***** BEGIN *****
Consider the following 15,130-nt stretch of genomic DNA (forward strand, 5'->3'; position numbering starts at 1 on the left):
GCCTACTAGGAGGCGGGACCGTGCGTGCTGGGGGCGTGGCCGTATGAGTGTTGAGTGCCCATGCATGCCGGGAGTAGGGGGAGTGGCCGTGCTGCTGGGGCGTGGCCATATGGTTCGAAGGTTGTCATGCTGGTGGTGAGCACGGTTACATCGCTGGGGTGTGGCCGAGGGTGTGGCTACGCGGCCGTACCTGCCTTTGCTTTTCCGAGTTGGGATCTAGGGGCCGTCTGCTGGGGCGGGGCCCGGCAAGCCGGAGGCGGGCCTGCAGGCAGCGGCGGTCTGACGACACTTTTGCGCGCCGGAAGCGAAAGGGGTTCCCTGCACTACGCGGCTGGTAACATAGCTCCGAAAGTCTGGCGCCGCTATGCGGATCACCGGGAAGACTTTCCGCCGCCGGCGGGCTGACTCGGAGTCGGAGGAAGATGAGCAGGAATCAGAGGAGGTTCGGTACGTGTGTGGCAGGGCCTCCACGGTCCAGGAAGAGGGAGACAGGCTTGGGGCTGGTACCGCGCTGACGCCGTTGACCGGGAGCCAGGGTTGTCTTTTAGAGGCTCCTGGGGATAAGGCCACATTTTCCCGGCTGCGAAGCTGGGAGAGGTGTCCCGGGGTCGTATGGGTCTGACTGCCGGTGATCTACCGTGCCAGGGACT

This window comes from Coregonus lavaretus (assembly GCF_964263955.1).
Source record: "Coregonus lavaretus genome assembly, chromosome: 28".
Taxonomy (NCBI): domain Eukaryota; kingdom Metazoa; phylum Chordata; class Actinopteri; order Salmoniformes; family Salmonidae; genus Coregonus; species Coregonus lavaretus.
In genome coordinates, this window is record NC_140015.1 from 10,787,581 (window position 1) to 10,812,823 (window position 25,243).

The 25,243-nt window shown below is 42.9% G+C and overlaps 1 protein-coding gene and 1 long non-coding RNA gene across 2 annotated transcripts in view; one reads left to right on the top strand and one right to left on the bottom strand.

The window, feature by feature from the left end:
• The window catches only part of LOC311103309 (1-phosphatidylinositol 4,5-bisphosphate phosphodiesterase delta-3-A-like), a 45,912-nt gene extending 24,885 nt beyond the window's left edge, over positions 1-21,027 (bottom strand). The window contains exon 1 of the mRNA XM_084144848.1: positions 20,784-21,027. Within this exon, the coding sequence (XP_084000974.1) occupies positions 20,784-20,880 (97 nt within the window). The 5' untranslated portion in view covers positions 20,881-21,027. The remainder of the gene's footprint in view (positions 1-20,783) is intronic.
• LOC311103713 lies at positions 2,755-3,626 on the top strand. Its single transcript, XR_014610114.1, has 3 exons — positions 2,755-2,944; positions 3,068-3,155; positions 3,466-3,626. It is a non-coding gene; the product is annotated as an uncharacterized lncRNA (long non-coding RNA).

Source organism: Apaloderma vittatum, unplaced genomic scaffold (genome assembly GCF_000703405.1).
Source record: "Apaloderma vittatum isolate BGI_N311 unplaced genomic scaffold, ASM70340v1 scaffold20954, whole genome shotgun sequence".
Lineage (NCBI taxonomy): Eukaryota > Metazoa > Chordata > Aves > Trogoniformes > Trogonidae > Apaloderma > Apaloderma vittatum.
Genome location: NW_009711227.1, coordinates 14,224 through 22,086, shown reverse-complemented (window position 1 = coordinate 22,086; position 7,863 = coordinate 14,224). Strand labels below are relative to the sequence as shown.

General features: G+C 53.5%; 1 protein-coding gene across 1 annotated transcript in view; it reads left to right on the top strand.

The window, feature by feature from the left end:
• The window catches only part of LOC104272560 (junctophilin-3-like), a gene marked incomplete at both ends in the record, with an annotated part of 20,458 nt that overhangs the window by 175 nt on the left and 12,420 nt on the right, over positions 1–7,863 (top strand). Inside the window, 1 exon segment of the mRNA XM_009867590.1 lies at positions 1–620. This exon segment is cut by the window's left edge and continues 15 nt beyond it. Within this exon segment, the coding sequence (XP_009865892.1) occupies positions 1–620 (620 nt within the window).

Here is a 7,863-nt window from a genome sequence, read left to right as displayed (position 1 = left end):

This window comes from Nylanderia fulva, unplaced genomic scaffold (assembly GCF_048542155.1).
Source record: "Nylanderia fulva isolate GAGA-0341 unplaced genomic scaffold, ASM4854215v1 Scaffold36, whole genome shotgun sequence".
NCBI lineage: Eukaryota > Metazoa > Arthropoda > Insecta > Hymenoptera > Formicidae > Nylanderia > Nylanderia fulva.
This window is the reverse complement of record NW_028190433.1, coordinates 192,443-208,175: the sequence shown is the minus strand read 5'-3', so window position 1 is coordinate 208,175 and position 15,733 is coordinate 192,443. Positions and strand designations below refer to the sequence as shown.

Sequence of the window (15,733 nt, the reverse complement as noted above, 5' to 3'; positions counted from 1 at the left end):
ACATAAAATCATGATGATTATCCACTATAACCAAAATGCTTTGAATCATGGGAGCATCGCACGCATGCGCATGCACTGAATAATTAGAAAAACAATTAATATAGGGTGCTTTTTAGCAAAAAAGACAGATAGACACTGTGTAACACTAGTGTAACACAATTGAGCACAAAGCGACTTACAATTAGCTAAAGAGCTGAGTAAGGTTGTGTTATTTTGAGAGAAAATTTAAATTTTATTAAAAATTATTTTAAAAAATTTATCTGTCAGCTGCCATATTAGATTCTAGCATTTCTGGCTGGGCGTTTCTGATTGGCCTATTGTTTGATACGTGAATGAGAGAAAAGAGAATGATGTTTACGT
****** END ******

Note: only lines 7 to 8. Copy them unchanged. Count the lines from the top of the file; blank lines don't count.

The 25,243-nt window shown below is 42.9% G+C and overlaps 1 protein-coding gene and 1 long non-coding RNA gene across 2 annotated transcripts in view; one reads left to right on the top strand and one right to left on the bottom strand.

The window, feature by feature from the left end: